It is today a proven fraud, nailed by the French stock market watchdog: Air Next resorted to a full range of dubious practices to raise money for a blockchain-powered e-commerce app. But the simplest of errors exposed the scam and limited the damage to investors. A cautionary tale for the crypto economy.

Sky is the crypto limit

Laurence Boisseau

PARIS — Air Next promised to use blockchain technology to revolutionize passenger transport. Should we have read something into its name? In fact, the company was talking a lot of hot air from the start. Air Next turned out to be a scam, with a fake website, false identities, fake criminal records, counterfeited bank certificates, aggressive marketing … real crooks. Thirty-five employees recruited over the summer ranked among its victims, not to mention the few investors who put money in the business.

Maud (not her real name) had always dreamed of working in a start-up. In July, she spotted an ad on Linkedin and was interviewed by videoconference — hardly unusual in the era of COVID and teleworking. She was hired very quickly and signed a permanent work contract. She resigned from her old job, happy to get started on a new adventure.

Others like Maud fell for the bait. At least ten senior managers, coming from major airlines, airports, large French and American corporations, a former police officer … all firmly believed in this project. Some quit their jobs to join; some French expats even made their way back to France.

Share capital of one billion 

The story began last February, when Air Next registered with the Paris Commercial Court. The new company stated it was developing an application that would allow the purchase of airline tickets by using cryptocurrency, at unbeatable prices and with an automatic guarantee in case of cancellation or delay, via a "smart contract" system (a computer protocol that facilitates, verifies and oversees the handling of a contract).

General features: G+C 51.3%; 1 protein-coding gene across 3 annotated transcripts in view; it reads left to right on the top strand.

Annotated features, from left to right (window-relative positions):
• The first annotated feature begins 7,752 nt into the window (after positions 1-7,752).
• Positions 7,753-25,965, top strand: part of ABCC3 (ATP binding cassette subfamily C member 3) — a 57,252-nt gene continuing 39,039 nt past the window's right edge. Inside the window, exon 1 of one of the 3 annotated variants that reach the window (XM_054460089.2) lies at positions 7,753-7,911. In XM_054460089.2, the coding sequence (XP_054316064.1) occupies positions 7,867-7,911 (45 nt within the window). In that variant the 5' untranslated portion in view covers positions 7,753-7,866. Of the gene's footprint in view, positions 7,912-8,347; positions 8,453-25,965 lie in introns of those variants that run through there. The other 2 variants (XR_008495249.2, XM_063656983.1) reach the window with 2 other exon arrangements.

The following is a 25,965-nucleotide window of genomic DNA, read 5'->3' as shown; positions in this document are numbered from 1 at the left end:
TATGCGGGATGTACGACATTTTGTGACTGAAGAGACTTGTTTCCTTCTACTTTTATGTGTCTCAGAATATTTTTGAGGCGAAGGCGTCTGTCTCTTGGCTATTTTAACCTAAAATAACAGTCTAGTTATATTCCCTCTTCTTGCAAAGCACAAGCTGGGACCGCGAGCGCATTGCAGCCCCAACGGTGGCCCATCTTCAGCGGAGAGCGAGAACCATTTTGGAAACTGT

The firm declared a share capital of one billion euros, with offices under construction at 50, Avenue des Champs Elysées, and a president, Philippe Vincent ... which was probably a usurped identity.

Last summer, Air Next started recruiting. The company also wanted to raise money to have the assets on hand to allow passenger compensation. It organized a fundraiser using an ICO, or "Initial Coin Offering", via the issuance of digital tokens, transacted in cryptocurrencies through the blockchain.

While nothing obliged him to do so, the company owner went as far as setting up a file with the AMF, France's stock market regulator which oversees this type of transaction. Seeking the market regulator stamp is optional, but when issued, it gives guarantees to those buying tokens.

screenshot of the typo that revealed the Air Next scam

The infamous typo that brought the Air Next scam down

compta online

Raising Initial Coin Offering 

Then, on Sept. 30, the AMF issued an alert, by way of a press release, on the risks of fraud associated with the ICO, as it suspected some documents to be forgeries. A few hours before that, Air Next had just brought forward by several days the date of its tokens pre-sale.

For employees of the new company, it was a brutal wake-up call. They quickly understood that they had been duped, that they'd bet on the proverbial house of cards. On the investor side, the CEO didn't get beyond an initial fundraising of 150,000 euros. He was hoping to raise millions, but despite his failure, he didn't lose confidence. Challenged by one of his employees on Telegram, he admitted that "many documents provided were false", that "an error cost the life of this project."

What was the "error" he was referring to? A typo in the name of the would-be bank backing the startup. A very small one, at the bottom of the page of the false bank certificate, where the name "Edmond de Rothschild" is misspelled "Edemond".

Finding culprits 

Before the AMF's public alert, websites specializing in crypto-assets had already noted certain inconsistencies. The company had declared a share capital of 1 billion euros, which is an enormous amount. Air Next's CEO also boasted about having discovered bitcoin at a time when only a few geeks knew about cryptocurrency.

Employees and investors filed a complaint. Failing to find the general manager, Julien Leclerc — which might also be a fake name — they started looking for other culprits. They believe that if the Paris Commercial Court hadn't registered the company, no one would have been defrauded.

Beyond the handful of victims, this case is a plea for the implementation of more secure procedures, in an increasingly digital world, particularly following the pandemic. The much touted ICO market is itself a victim, and may find it hard to recover.